Dr. Deepak Talreja, Elizabeth Vick, BSN, Amy Coleman, BSN and Lori Seaman, BSN discuss the management of their hyperlipidemia clinic and the most important factor of lipid management for reduction of the risk of myocardial infarction.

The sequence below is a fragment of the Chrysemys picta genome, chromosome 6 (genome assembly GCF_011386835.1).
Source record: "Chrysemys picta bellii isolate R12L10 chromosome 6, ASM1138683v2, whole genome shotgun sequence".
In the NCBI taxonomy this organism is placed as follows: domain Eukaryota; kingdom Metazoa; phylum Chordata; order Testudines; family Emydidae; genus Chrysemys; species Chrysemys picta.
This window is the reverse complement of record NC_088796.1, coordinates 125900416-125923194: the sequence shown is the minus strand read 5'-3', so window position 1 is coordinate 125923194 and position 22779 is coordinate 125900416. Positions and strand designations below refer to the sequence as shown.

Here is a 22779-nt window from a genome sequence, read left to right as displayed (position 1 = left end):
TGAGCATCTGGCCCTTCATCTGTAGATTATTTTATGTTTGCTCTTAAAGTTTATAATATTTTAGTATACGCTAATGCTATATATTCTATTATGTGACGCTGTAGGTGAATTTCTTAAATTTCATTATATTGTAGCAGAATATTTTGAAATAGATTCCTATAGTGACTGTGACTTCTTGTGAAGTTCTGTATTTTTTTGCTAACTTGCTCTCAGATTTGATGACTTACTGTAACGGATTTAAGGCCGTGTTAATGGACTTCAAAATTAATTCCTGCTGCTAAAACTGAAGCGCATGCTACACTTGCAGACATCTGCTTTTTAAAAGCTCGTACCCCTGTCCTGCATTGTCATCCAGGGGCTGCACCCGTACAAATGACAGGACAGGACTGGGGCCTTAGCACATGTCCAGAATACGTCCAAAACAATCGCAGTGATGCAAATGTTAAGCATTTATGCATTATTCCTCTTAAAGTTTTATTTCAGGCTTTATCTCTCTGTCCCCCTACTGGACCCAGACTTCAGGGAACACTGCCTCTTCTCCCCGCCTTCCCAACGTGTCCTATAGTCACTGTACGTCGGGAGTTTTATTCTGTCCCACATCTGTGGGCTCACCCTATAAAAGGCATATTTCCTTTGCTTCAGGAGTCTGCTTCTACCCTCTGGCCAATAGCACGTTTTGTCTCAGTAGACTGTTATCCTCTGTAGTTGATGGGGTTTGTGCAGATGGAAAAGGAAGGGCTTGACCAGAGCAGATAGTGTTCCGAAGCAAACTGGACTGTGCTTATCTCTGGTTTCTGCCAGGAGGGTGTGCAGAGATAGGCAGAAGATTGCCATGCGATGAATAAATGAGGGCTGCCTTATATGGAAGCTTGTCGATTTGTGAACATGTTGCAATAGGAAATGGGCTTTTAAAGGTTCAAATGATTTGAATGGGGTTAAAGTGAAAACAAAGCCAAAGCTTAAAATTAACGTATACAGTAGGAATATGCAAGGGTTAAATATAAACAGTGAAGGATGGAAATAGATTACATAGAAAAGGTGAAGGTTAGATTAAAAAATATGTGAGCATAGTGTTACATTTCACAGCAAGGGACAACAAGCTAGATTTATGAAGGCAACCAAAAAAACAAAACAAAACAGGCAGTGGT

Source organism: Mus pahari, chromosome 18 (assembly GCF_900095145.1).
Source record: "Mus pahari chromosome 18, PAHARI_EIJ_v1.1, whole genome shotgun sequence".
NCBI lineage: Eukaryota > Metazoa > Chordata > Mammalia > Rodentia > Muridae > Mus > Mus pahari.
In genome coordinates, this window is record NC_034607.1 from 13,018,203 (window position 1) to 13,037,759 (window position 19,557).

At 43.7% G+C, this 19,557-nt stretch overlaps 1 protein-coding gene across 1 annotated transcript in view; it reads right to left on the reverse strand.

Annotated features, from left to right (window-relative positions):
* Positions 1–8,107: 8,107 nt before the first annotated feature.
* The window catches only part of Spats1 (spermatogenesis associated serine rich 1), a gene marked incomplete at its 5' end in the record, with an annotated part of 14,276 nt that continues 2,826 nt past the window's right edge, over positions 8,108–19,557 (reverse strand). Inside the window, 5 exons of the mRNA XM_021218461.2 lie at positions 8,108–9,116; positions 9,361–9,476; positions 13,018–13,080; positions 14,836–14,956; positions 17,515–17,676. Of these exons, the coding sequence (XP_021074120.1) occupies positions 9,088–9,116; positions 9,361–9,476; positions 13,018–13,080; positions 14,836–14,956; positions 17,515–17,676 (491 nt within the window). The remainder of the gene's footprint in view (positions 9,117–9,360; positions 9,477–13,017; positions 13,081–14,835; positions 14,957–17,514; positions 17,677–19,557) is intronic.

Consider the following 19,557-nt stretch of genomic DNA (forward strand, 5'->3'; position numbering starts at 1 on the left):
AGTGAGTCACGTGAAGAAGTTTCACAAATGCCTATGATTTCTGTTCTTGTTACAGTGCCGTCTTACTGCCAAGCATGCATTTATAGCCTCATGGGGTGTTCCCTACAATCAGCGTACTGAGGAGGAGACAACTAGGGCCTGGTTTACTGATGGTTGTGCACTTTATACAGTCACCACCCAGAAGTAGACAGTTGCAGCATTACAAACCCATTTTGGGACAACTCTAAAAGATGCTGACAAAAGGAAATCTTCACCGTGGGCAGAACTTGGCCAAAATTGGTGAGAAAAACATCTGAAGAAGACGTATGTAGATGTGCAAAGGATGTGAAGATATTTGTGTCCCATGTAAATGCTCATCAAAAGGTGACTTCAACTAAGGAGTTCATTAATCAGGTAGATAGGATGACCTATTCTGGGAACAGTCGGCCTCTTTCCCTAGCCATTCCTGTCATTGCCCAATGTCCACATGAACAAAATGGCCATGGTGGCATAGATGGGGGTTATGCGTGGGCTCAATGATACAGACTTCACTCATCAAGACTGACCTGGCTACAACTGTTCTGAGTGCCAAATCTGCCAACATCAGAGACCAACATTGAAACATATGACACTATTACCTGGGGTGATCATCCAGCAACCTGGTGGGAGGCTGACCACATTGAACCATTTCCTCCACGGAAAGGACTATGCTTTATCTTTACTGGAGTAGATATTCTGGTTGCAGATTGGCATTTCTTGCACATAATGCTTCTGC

Welcome everyone to this morning's Centa Heart Hospital, grand rounds, hyperlipidemia and patient management. We've got an impressive list of speakers here. As you can see, this is Deepak Tag and I'm going to start off and then we're going to go through in sequence to everyone who actually did the work behind the project. We're going to talk about today while we're waiting for everyone to filter in. There was a second additional topic that's related that I had wanted to bring up. Many of you remember from our previous announcements that we were going to try out. We have three rehab programs, the traditional rehab program, the Pritikin program and the Ornish program run out of Princess Anne Hospital by DRS Pane Grai and Sharon Henley and their whole team. And many of us have referred patients into each of those programs. And so we thought for providers, it would be helpful to do an example of what the Ornish program was like. And so the Ornish team was amazing. They came in at nights and we did two weeks, four sessions in total where numbers did a taste of Ornish and it was a four hour program each night, we started with exercise for an hour under monitoring, just like our patients would do, then we had nutritional lectures and got to eat together and then did the yoga and meditation sessions. The reason many of us are excited about this is obviously the bar is high to achieve what Ornish wants. But when patients really enroll and become a part of this and do it, we can see tremendous changes in their dietary consumption. These are the end of 2022 metrics. And we see significant improvements in BMI a 5% loss in that quarter. We see decreases in total cholesterol LDL decreases of almost 25% improvements in triglycerides, blood pressure, depression and exercise capacity. And so the group of us that participated in this on the far upper left, you see one of the lectures we're attending. You see a lot of our physicians and aps both eating the diet, learning the nutrition lectures on the treadmills there. On the left, you can see Dr Panny all the way to the left there and on the bottom, you see us in our group therapy session. I think it was tremendous. We'll do a future grand rounds where we talk about what each of us learned from it and how we thought the experience was. Now, let's get to the meat of the presentation. I'm going to take the 1st 10 minutes and give a little background and then turn the floor over to Amy Coleman and then Elizabeth Vick and then Laurie Seaman. There are many more people involved who made this possible. And it's hard to credit everyone with, with the parts they played in this. But I think you'll enjoy seeing what we put together and how we've looked at the metrics that we put together at the beginning of the year. These few slides, I'm going to go through quickly because they are known to all of you. But we know that lipid management is one of the most important modifiable risk factors in reducing the risk of future. There are many factors, alcohol consumption, diabetes, exercise, nutritional consumption of fruits and vegetables, of hypertension, abdominal obesity, psychological factors and tobacco use. But of these, based on the inner heart study, which looks specifically, it's felt that lipids account for the majority of residual risk in patients who have atheros cri cardiovascular disease and their subsequent risk of future events. What it really comes down to is the magnitude and the duration of LDLC exposure. And so as CBD is a simple formula, it's how high your LDL is for, how long it's high. And that really accounts for your total plaque burden. So either we can reduce the years of exposure, which is hard to do without a time machine or we can decrease their LDL for as long as we can to get their, as CBD to ultimately reduce. And we've seen plaque erosion, plaque reduction can occur with appropriate therapy. This is a slide that looks at over 40 years worth of studies and shows that for the red secondary prevention, the group that has as CBD and the darker purple primary prevention group that the lower we get the LDL, the lower the event rate in terms of coronary artery disease death and over a five year period. And so there's no question, there's a clean association between LDL and AROS card cardiovascular disease event rate and reducing LDL clearly is beneficial across any platform. From statins to weight loss to other nutritional type programs, to other medications. Why knowing all this for now, 40 years, why is it? This is still an issue? And the reason is if you look at best available data, many of our patients remain vulnerable to a future CV event. This is patients who've had either an M or a PC or cabbage in the two different colors. And this is at 136 and 12 month intervals. So what we see is after an index event at one month, 2.5 to 5.5% of patients are having another cardiovascular event. And at one year, it's almost 8% and 10% of patients after an mi or after a revascularization are going on to have a second event. So we need to be super aggressive. Once we see these patients have had their first event to prevent that second event and this is, of course, within just one year, you can imagine at five and 10 years, many of these patients are coming back to us with need for additional care. This is a paper in the journal of the American College of Cardiology looking in the US when we've had good guidelines. This is from 2020. So we had our 2018 guidelines at this point on the left, you see that one out of every two patients had an LDLC measured after PC in that 1st 3 to 6 months. What that means is half of our patients are not even getting an LDL measured in that 1st 3 to 6 months after an M across the country. Now, of those that we have measurements for, if you break it down, 57% had an LDL of less than 70 which is what our 2018 guidelines suggested was necessary. 28% had an LDL of 70 to 100 another 15% had an LDL of greater than 100%. And why does that matter? Why is it not enough just to get them below 100? Well, the answer is on the right side, if you looked at what happened in terms of residual rates of major adverse cardiac events, even those less than 70 had a significant risk of adverse cardiac events. But it goes up in tiered fashion as the residual LDL is higher and higher. So there's clear reasons we need to achieve this. And it's not just to make the numbers look good, it's because of major adverse cardiac events and even the one in addition to five and 10 year risk. So our guidelines have reflected this. In 2018, the American Heart Association and American College of Cardiology came up with the guidelines that for our high risk patients, we wanted to put them on whatever therapy it took to get their LDL below 70. In 2020 the American Association of Clinical Endocrinology and the American Clinical Endocrinology Societies and the European societies suggested an LDL goal of less than 55 was what we needed in the highest risk patients. And in 2022 the AC C followed suit with the expert consensus decision pathways suggesting that patients with as CBD at very high risk should have an LDL less than 55 that is hard to achieve in contemporary practice. You'll see numbers, but we don't get patients there even half the time across this country. And we'll look at some of our numbers in the slides to come. What makes a patient very high risk? It's multiple major as CBD events that patient with a history of m recent A CS history of ischaemic stroke or symptomatic P AD if they have two of those that puts them in the very high risk category. If they have one major risk factor plus one of these other right sided, multiple high risk conditions, age greater than equal to 65 prior cabbage or PC. Besides the event, we're talking about diabetes, heterozygous FH chronic kidney disease, hypertension, smoking, history of CHF or persistently elevated LDL. Then those are things that put them at very high risk. And we need to aim for those targets of less than 70 less than 55. As you'll see, we have a lot of drugs available to us and we saw incredibly impressive rehab programs that can be used to get patients on track. And we've talked about these drugs before to look at one trial. For instance, this is the fourier trial, 27,000 patients on evaluate versus statin. And what we saw was a reduction in baseline entry LDL of 90 to about 30 with 90% of patients achieving their target of less than equal to 70. And that translated into a reduction in hard clinical events. By three years, we saw a 20 percent reduction in mace end points. And this is interesting because now we have five plus years of data. The original trial in which we participated had two groups, the placebo group that received high dose statin and the red group, which is the on treatment group with evaluate. And then at the end of the study, there was an open label extension that we also participated in where everyone was allowed to go on EU cab. And we saw routinely, we could get an average LDL around the 30 range. So we clearly can get there if we use what's in our Armamentarium. The hard part is not having the medications. The hard part is getting patients on diet, exercise, lifestyle changes and getting them to start and stick with these medications. I'm gonna turn the floor over to Amy Coleman. She's our clinical manager for S CS and she'll talk about the guidelines. Good morning. Um, the guidelines that we used once this data came out and we found that there was a need, we kind of looked across the board and one of the ones that Dr Taraia really liked was the American Association of Clinical Endocrinologists. And they did a really good job of kind of breaking it down into a good chart for anyone, any clinician to be able to use to determine what category their patient would be in based on their LDL and their um risk factors. So we're looking at patients in our study um of high risk, extreme high risk and um very high risk. We're not really looking so much at the moderate risk and the low risk. Um but it talks about just like Dr Tarea touched on talks about what the risk factors are based on their LDL and which category to put them in. Um And then here is another thing that the American Association of Clinical Endocrinologists um kind of put out as kind of a pocket guide and it talks about where the patient would go and what the treatment should be. Um And so if you look across the top line across every category of risk, it's lifestyle, lifestyle is consistent across there, which um we've already discussed, you know, diet, um exercise and we are able to offer our patients within Centa the um cardiac rehab. And then the Pritikin and Ornish programs. I know the Ornish program has a referral pathway. Um Pritikin does as well. So if that's something you're interested in, there is a referral cue that you can um refer your patients to then based on the category that they're in after they're educated on the lifestyle changes and given the information. Um if Ornish and predict isn't something that they feel that they can do or want to do, we also give them information on Daesh and then uh keto diet and also Mediterranean, then um if you look at the bottom, it talks about checking lipids every three months or more frequently, we've actually kind of narrowed that down to a 4 to 6 week range with our patients. Um we had started with 6 to 8 weeks, but as new studies came out and new information, um it was found that the four week time frame is best and it talks about what to put your patients on. And um the PC Ks nine P sorry P CS K nine inhibitor that we mostly use is R paha. It has about a 95% of the market share. Um So when we add that to our patients, that is what is being added to their um regimen, here's our similar guidelines um for diagnosing and treating patients um from the AC C and the A H A and it is a similar pathway and it talks about their risk factors and when to add certain classes of medications. Um and then this is the job aid that we came up with as a group to kind of start our process. And it talks about how to refer the patients into the hyperlipidemia clinic. Right now. We are just focusing on um Dr Tara's care team. So we can kind of get a understanding of the best workflow to go with. And then in 2024 we hope to have um a nurse driven protocol where the nurses can make a lot of these decisions independently of the provider. And now I'm going to pass the floor to Elizabeth Vick, who is um one of the Virginia Beach Nurses and also the nurse for doctor Ta Tauras Care team. Hi, good morning. Thank you, Amy. So excited to be here, I'm going to start off this morning with just a few numbers from CTERA just focusing in right now on a study health management report from January 2016 to May of 2020. And if you look on the right hand side of the screen, we're looking at patients a total within ctera of 178,000 patients that we know had were identified as having cardiovascular disease of those patients. Roughly 40,000 of them experienced in M I and could have been um definitely benefited from aggressive um lipid therapy. So this is a huge opportunity to make an impact on these patients. Next, we can look at again honing in on Centa. Um Numbers is what I'm showing here towards the bottom of the screen. Our patients um on low to moderate intensity statin with Zetia and we're compared against the national and Virginia and we're about 38%. So we're OK. In that category, it can do definitely much better. Then we look at patients who are on a high intensity statin with Zetia and we're about 50% still better than national in Virginia. But here's where we can definitely do much better. These are patients who are on no lipid therapy at all and we're at almost 24 percent and oh my gosh, we could do so much better with that. Imagine if we could get to like 2% there with so all patients being on lipid therapy therapy within Centa. Imagine that that would be fantastic. So next, um as Amy mentioned earlier, we're looking at patients who are extreme risk. So category of LDL is less than 55 and are very high risk patients keeping their LDLs than 70. These are the patients I primarily focused on in the lipid group. So what what is our lipid group? We started this in an August through November. We had a total patients enrolled of 98. We had two patients who just wanted to work with their PC P based on location. Completely understand. And one patient who died during the entire clinic for these patients, there were 20 that were not even on a statin that got added. We did 22 dose changes with their statin. We had adding Zetia to 12 of them for patha to 14 patients. And then another medication, Bendo acid and glycerin, four patients had that medication added to them. So at our baseline, we started, there were about 4% of patients who were already at goal. And why does that matter? They're already at goal. The takeaway on that is they are at goal, but we want to make sure that they stay at goal. So for those patients, I was monitoring them and at the four month mark to make sure that they still were at their goal LDL. Post enrollment from August to November. I'm I wanted this number to be so much better. But as I was reminded by Dr Tara, we started at zero. So at 35% of patients that started in this clinic made goals so that I am very excited about that. Our baseline LDL. Another impressive number, we were started at 113 and our post LDL for our patients was 62. So it's still really, really impressive. But of course, I wanted, I wanted more um some of the interventions here and we need to address what our goal was for. This was to reduce these patients LDL based on their individual risk factors. And I can't stress that enough. It's an individual risk factor that decides which um do we need to be below 55? Do we need to be below 70? Um So what did we do to get there? The big thing is to support the patient, they're understanding their condition and help them manage it. Most of these patients could not make the connection between having a lower L and the fact that they just had a heart attack. So, and I discovered that with people that they believed that they were fixed with the stent and that they were sent out on medications, but they had no idea what the medications were for. Um, came in with an standing as well. He ran out at all. I think we're hearing some background noise. If everyone can mute, you're not a so on. He Ibex line direction medical therapy. You have to eat in the background. There we go. Ok. Um So teaching with these patients is helping them understand the difference between their LDL and total cholesterol. A lot of patients said, oh, my total cholesterol is great but their LDL was extremely elevated or they just had AMI and they thought their numbers were ok. So helping them understand that food choices was a huge one as well. Which on the next slide, you'll see what I used for that teaching. But mostly the heart, healthy eating brochure from Sana. And I did mail these brochures also to the patient to help, to support and drive that, uh, medications we talked about, uh, with the patient to discuss the different medications statins versus, or pa or peret, um, touched on that as well. Um, I was trying to drive change in our patient's behavior to help them understand why they were on statins or cholesterol medications and helping them to drive down their LDL. So that also helped with compliance with their medications, understanding that if a medication wasn't working for them, that they, there were other options out there that they didn't have to stop the medication, we could change to something else that was a huge teaching point with a lot of patients who would just stop their cholesterol medication because it was causing them some muscular skeletal pain. Um, interest in the process and engagement is not just from the patient's point of view, it's also from the nurse or the patient or the person driving the clinic, um, showing an act of interest, not only helps the patient stay compliant, it helps trust and build that, um, patient nurse relationship and this is a, uh, food, um, choices it, within the brochure that I helped use uh to help with these patients talk about fruits and vegetables, protein. Also, we talked about, you know, the differences between saturated non saturated fats. And so just the basics of helping a patient even go to the grocery store and understand what is, you know, a good healthy choices to um be at the grocery store. So that was also used. So here we're going to get into our data and this is really, really exciting. So this got broken out into six groups. You can see LDL less than 55 all the way to the right hand side of the screen with LDL greater than 60. So you can see that are primarily the two groups in the middle, your LDL greater than 70 but less than 129 was the bulk of the patients around 25% of each in each of those categories. It was a little daunting to think that I actually had. So this is where we started um with hopefully focus of uh changing some of the LDLs greater than 130 see if we can reduce those. So remember now, this is from August to November. And as you can see, um the this group, now, if you look on the right hand side of the screen, I do not have any more patients in the greater than 161 130 range. So it is all shifted to the left which is amazing. So most of the patients now are with an LDL of less than 100 or right around that 100 mark. And this and if you look to the very far left, I have made a significant improvement of patients with an LDL less than 55. That's about 25% of patients in that category now. So this data is, is excellent. I was so pleased to see this, Still have some more work to do in the 70 to 129 range. But it was, it was great to see that a lot of patients moved out of the greater than 130 LDL. So um still more to go and these are patients that I have and I've only seen the one time and we're still working on pulling their LDL down. So, but great improvement here with these patients. Now, this, this slide is so amazing. It's just so exciting to see this. So these are um our goals, patients uh um of achieving goals in our percentage of it of less than 100 less than 70 less than 55. So in the less than 100 range, we doubled the patients in the LDL category of less than 100 and they're at 85% of gold that just is so exciting. And then in the category of less than 70 we tripled the patient in this category with their LDL, about 55% so, so, so exciting. And then this 10 just, just such great news is that we quadrupled the patients less than 55. 0 my gosh. I was so ecstatic when I saw this graph. So and it wasn't just me, it was the excitement with the patients too when they achieved goal. So such such an amazing graph to see. So a couple of examples of patient cases that I have, I can share you too. Uh One of the patients that came through had an LDL of 127 did not have an event yet uh but was counseled by their PC P who is trying did a great job trying to get this patient on medications. Um By September, the patient had a non sty um and was did receive PC and they were started on atorvastatin 40 mg and I had been following them and we just now got their LDL down to 64. So it was a great accomplishment by them and helping them understand, you know, again, another intervention that might have been prevented. And then one that we were super excited about was a patient who was a cardiac patient for a long time and actually was maxed out on atorvastatin 80 Zetia 10, lots of counseling to go on A P CS K nine inhibitor patient was very reluctant, didn't want to do it and then has an interior stemi. She not only got a PC, she had to come back for another staged PC. And her LDL on admission was 279. And here is the, the heartbreaking part of it. She actually left the hospital with Repatha and didn't even start it. Um came into the for office visit and um brought her Repatha with her. Um And luckily I was there that day and we did lots of cal slain on that. I showed her how to use the repatha. I explained to her what it, what it was all about, what it meant. She left, went home, gave herself the repatha. She came back to me in a LDL of 52. So she was a great success story, but also one that we could show that lack of education for her LDL and using these medications to help drive that LDL down was definitely missing some of our um challenges that we had for this program was lack of patient adherence. Um This last patient was a perfect example of that. We've addressed the problem. We have a, we haven't addressed the problem. We address the one consequence of the problem and the patient thinks it's fixed is helping the patient understand that driving down their LDL is helping to prevent another event. So a lot of times these patients just don't understand, it's not that they don't want to take their medication. They just need further education, absence of dose transition. I've had a lot of patients say Oh, I've been on this dose for years yet. They can't tell me when their last lipid panel was drawn or what their LDL was. So helping them understand that a lot of times when I was talking with this patient, there was a lot of confusion who's managing what. So there not really a good standardization. And so the education there was, this is your LDL and this is what it needs to be. So let's help to get you there and help educate the PC P or endocrinology. If they are following them, lack of follow up appointments or lack of LDL discussion at the follow up appointment, um uh was a huge challenge. These patients would have an event in the hospital and then we wouldn't see them for 3 to 6 months. And then when we did, there was no LDL discussion. Um talking about getting repeat labs, know your LDL goal. Why you're taking this medication to help patient compliance. The fasting restriction on the lab was also a challenge for me in getting patients to go back to the lab and get their LDLs drawn as something I had to work through patient preference. Some patients were stuck on, I don't want to be on this med or I don't like statins because of this, but they wouldn't try other meds. So working through counseling with them on that cost of medications was also a challenge. Not only the cost of it, but if you put in a prescription for rep disconnect and having to do prior off and then you find out they can't afford it. So that was a huge challenge that I had to work through to try to get patients on the effective therapy. So my takeaway points for this is screening and testing. Obviously very important risk assessments need to be done. Patients need to understand what their LDL is. Are they below 55 below 70 interventions in lipid lower therapy to make sure patients understand there are options out there for them and close follow up. I can't stress this enough to help reduce cardio vascular events. Being highly proactive, helps drive and change the behavior in our patients in regards to their LDL therapy, not only save lives, but it also helps to reduce the cost of health care. So, thank you very much. I'm gonna hand this uh next over to Laurie, who's our regional director of from Caro cardiology. Good morning, everybody. What an honor and a privilege to work with these wonderful folks on this great program and look at all the accomplishments, accomplishments they've achieved with our patients. I just wanted to go through a couple of things that we've achieved. Not only with our medical group initiatives, which is where this all started. We started in 2023 talking about this as a co management metric with our Cento cardiology specialist CPMC group. Happy to announce that we did receive 10 points for our 2023 metrics in this and it was develop and implement RM protocols, hyperlipidemia for RN visits beginning in Q three. As you can see from all the data, Elizabeth and Dr Talreja achieved that and are going to continue on. This was also a part of a cento one wave initiative which I'm sure you all have heard multiple things about in this one. We're assessing the opportunity for RN clinic visits to allow for the RNS mds to work at the top of their license. We also hope to increase RN retention and recruitment. These RN visits are protocol driven and they are disease management based which includes a large part of education. This then can help us open up opportunities on our provider to either see our more complex or our new patients to get further patients into our clinics, checkmarks, we've achieved them all. Um but good news, we are not done there. We are going forward in our next step of 2024 onto our co management metrics and our care delivery. As you can see here, we are going to work towards quarter of four to have this be an independent hip hyperlipidemia RN clinic. So much like we have our anticoagulation clinic today. This will be the same sort of thing. We're going to work towards putting this out throughout cardiology and not just here with Dr Tara's patients. This we have seen great evidence based with Elizabeth's presentation of how these resources help our patients. And at the end of the day, that's what we're here for excellent patient care.